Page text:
Culture Feature: Tarfia Faizullah – The Feminist Wire

Culture Feature: Tarfia Faizullah

By Tarfia Faizullah


Aubade: Doctor’s Appointment

In the longspun morning I go

to return my body to itself

to open it wide to hands clasped

in prayer inside me Father

you sleep in Texas sleep behind

the steering wheel you sleep we

sleep behind you on navy seats

two sisters mouths open like dawn

now I open my thighs let them fall

to the sides, the white coat says,

caught between them a moth

my mouth open crying out crying

out crying out Father Father




Always I want to please you. Black

hairs still ring the sink I wash my face


in, & there is always a larger thing

that must be folded, measured, swept


away. You bring the diet pills, Mother,

& I’ll bring the garam masala. We’ll


wander grocery aisles like we used to—

our basket will fill with chopped garlic


for paste, fat & mild jalapenos instead

of thin, curled chilis. A child will skip


stones in the parking lot, & I’ll finally wrap

the headscarf over my head, tuck it safe


beneath my chin. Remember how the sky

felt on that concrete rooftop? Softer


somehow because of your mother’s damp

& draped saris. That happened to you, not


me, but I am too young to love without

rage, & everywhere I have tried to go is


the same heavy morning washed low with

milk tea. Bring the henna paste, Mother.


I’ll bring cigarettes. We’ll sit on red cushions,

fan each other’s river-wet hands. Only now


I begin to understand that sorrow is tucked

inside yellow darts of forsythia, thin cracks


in burnt wood, that sadness can be the shape

of a table lamp. Mother, I am still trying hard


to carve myself into this world. Aren’t I standing

before this one tree in the park graffitied over


with engraved initials—my hand certain on

the killing knife, guiding it slowly forward?


A Few Words for the Younger Self Tying Her Shoes

Loop the coarse white ribbon through one hole and then the other. Let the day glimmer through you like dawn through the white drapes. Outside, West Texas is a low, yellow field across which your body will one night unravel between the fingers of a man whose name you won’t recall. You will forget entire years of your life: they are the rolled oceans of maps you want to paper the walls with but can’t. Hold both ends in your hands.

One afternoon in Bangladesh, you will find yourself standing at the opening of an alleyway filling with rainwater. Pull the shoelaces taut. A woman will pull her sari up to wade through it. The dark spoke of one exposed leg, thinner than the other, will not make you weep. Cross one lace over the other. The longing to weep is already a tongue of dark water you can never let speak. One day you will glide a hand over a lover’s hipbone. You’ll learn that bone can both curve light and be curved by it. Untie the bow. Make it neat. Gather the laces in your hands.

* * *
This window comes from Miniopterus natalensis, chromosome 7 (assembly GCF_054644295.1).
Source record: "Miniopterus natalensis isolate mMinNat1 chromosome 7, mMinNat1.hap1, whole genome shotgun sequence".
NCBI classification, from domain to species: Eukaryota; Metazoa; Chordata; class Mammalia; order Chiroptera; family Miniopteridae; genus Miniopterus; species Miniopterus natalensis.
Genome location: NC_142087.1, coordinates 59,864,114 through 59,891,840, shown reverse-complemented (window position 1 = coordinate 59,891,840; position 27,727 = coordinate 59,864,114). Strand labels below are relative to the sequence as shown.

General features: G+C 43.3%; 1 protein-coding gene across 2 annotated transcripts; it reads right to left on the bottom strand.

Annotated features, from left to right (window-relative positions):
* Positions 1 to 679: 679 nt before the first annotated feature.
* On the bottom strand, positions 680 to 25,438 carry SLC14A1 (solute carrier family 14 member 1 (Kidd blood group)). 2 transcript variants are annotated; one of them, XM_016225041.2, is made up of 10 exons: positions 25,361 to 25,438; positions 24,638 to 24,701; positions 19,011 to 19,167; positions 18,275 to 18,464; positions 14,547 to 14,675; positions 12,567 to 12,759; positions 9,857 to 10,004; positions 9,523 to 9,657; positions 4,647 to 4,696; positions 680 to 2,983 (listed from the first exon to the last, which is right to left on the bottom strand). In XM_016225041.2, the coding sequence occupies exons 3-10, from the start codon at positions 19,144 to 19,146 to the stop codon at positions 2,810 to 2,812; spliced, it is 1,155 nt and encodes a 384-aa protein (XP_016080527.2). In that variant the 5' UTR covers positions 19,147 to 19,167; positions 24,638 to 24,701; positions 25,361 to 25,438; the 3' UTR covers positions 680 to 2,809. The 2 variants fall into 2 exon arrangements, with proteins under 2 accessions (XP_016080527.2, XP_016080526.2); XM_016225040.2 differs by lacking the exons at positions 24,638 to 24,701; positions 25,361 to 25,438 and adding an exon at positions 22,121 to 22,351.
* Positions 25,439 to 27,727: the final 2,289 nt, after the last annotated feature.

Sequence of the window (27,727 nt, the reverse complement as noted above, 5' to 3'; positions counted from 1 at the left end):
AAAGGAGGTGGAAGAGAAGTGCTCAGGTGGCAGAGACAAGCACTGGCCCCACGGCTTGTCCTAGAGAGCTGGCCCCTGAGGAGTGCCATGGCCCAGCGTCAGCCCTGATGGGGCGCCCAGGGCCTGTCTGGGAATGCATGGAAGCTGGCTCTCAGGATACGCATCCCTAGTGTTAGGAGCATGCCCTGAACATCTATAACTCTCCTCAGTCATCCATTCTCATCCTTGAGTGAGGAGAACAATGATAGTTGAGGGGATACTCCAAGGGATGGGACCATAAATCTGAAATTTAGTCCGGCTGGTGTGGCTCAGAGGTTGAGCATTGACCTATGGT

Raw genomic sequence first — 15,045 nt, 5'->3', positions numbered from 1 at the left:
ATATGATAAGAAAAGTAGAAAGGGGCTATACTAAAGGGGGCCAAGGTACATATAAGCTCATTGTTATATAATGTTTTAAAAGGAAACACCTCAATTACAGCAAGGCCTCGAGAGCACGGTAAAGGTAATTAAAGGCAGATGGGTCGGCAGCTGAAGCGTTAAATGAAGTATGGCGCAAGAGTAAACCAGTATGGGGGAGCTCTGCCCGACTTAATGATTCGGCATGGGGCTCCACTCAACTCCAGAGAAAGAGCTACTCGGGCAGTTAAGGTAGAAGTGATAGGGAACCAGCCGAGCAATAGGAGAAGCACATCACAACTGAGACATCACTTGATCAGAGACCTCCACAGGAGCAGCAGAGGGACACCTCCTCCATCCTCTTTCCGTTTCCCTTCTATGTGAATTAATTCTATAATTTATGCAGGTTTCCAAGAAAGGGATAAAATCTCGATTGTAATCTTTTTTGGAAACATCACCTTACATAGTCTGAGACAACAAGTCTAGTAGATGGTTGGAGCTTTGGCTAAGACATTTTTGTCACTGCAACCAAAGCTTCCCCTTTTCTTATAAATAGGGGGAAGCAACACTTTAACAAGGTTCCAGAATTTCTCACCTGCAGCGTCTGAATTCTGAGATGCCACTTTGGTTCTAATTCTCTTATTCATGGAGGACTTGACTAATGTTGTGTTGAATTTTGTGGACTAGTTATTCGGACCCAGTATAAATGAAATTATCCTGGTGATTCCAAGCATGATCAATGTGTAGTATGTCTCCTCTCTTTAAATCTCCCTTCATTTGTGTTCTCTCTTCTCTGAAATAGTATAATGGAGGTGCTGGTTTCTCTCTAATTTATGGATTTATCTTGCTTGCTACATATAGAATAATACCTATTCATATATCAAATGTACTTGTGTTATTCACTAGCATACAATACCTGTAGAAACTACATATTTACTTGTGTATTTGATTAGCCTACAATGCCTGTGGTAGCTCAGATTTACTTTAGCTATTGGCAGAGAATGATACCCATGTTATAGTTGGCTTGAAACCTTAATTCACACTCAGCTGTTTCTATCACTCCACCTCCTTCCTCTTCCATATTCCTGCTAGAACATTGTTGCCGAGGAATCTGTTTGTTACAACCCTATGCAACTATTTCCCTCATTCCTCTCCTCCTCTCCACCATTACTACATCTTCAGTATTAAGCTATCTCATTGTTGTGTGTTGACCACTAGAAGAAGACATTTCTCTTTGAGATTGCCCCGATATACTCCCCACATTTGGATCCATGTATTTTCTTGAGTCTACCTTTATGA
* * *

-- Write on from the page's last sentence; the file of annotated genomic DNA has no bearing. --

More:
Let the laces fall from your fingers. Smooth down your dress before the mirror. Unlet the sleep-frizzed tendrils from its braid: ravel it back into a shape your mother will not frown over. Downstairs, she is cupping her hands around a mug of hot tea, staring past you into a room you cannot stand in the center of. One evening you’ll press your faces close to the same mirror to line your eyes with kohl. She’ll say, I was too young to be a mother. Make the dark line you’re pulling across your eyelid neat. I didn’t know many things, she will continue. Meet her eyes in the mirror. Begin again.


 Tarfia Faizullah’s poems have appeared or are forthcoming in The Missouri Review, Ninth Letter, Blackbird, The Massachusetts Review, The Southern Review, and elsewhere. A Kundiman fellow, she is the recipient of a Fulbright Fellowship, scholarships from the Bread Loaf Writers’ Conference, the Sewanee Writers’ Conference, the Kenyon Writers’ Workshop, and other honors. Her manuscript Seam was a finalist for the Alice James Beatrice Hawley Award and the Crab Orchard Series in Poetry.


(“Aubade: Doctor’s Appointment” originally published in Ninth Letter; “Adulthood” originally published in The Nepotist; “A Few Words for the Younger Self Tying Her Shoes” originally published in Grist)